Hundreds of mining and oil palm plantation companies are operating illegally in Indonesian Borneo, according to an investigation by a task force set up by President Susilo Bambang Yudhoyono.
As reported by AFP, the task force—which was established to investigate the ‘forest mafia’—found that less than 20 percent of plantation companies and less than 1.5 percent of mining firms had the proper permits operate in Central Kalimantan.
“There are only 67 plantation companies out of 352 that operate legally in Central Kalimantan province, while there are only nine out of 615 mine units that operate legally,” the Ministry of Forestry said in a statement.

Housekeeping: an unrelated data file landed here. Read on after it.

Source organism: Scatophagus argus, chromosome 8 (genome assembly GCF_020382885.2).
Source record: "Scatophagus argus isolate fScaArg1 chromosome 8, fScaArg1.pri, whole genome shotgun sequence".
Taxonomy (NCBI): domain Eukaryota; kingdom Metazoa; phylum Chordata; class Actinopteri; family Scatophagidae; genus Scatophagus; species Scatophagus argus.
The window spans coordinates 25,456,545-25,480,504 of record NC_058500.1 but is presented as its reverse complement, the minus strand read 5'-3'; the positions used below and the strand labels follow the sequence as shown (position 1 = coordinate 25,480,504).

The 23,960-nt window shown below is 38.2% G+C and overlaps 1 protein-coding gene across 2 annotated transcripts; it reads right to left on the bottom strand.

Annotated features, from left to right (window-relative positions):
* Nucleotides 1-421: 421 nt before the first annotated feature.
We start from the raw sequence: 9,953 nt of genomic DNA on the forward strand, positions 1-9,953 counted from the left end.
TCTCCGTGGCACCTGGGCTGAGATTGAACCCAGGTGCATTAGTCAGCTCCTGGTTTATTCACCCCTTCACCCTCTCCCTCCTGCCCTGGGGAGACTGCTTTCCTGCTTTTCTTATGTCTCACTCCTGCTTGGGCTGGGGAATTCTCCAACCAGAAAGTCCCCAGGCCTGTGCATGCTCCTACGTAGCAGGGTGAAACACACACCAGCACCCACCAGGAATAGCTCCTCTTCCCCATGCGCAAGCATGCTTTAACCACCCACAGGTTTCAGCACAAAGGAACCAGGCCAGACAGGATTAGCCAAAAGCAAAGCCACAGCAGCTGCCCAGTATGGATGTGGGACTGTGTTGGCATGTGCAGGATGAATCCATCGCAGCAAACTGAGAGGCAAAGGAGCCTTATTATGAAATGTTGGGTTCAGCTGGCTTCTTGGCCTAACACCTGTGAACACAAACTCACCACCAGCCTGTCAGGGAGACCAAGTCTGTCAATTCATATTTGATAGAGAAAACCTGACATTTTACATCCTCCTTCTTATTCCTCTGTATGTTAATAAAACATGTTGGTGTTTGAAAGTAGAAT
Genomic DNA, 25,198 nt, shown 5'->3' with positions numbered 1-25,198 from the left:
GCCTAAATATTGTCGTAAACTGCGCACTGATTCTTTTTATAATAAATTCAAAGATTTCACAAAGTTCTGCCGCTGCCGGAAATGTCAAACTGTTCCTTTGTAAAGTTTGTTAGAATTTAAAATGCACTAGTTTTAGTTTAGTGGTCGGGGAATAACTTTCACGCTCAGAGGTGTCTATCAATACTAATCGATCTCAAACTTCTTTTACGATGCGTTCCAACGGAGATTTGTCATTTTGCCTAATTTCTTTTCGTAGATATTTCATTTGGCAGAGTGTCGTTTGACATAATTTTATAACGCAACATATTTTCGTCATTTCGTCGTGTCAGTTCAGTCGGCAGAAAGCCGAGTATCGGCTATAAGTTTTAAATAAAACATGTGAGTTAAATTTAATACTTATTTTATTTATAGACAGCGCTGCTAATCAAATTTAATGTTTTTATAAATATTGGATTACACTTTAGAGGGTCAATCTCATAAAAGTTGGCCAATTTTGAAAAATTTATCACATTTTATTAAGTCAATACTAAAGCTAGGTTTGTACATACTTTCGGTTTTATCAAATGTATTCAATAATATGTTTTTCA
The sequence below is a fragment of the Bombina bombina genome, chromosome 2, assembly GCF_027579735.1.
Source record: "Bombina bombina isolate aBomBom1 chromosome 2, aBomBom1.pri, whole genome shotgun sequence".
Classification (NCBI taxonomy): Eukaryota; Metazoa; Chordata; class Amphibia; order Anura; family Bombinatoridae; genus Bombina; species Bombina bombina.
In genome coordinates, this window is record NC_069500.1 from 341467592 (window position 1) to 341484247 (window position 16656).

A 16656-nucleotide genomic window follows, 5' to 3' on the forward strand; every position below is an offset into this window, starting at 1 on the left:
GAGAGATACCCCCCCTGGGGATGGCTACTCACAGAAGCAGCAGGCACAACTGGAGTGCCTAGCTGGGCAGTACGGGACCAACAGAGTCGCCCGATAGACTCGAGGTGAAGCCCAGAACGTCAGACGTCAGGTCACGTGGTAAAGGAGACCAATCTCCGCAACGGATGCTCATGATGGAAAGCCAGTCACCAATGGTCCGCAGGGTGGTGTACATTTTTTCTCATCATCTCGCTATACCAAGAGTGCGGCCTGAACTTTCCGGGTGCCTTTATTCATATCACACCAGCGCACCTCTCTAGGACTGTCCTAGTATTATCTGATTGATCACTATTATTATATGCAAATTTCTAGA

Draining and clearing of peat forest in Central Kalimantan. Photo by Rhett A. Butler.
Overall 891 companies were found to be operating illegally. The Ministry of Forestry estimated potential losses to the state at 158.5 trillion rupiah ($17.6 bilion) in the province alone.
Central Kalimantan, which is home to large populations of endangered orangutans, has suffered extensive deforestation over the past 15 years, mostly due to mining and development of oil palm and timber plantations. Much of the damage has occurred on peatlands, ecosystems that store large amounts of carbon.
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Indonesia’s plan to save its rainforests
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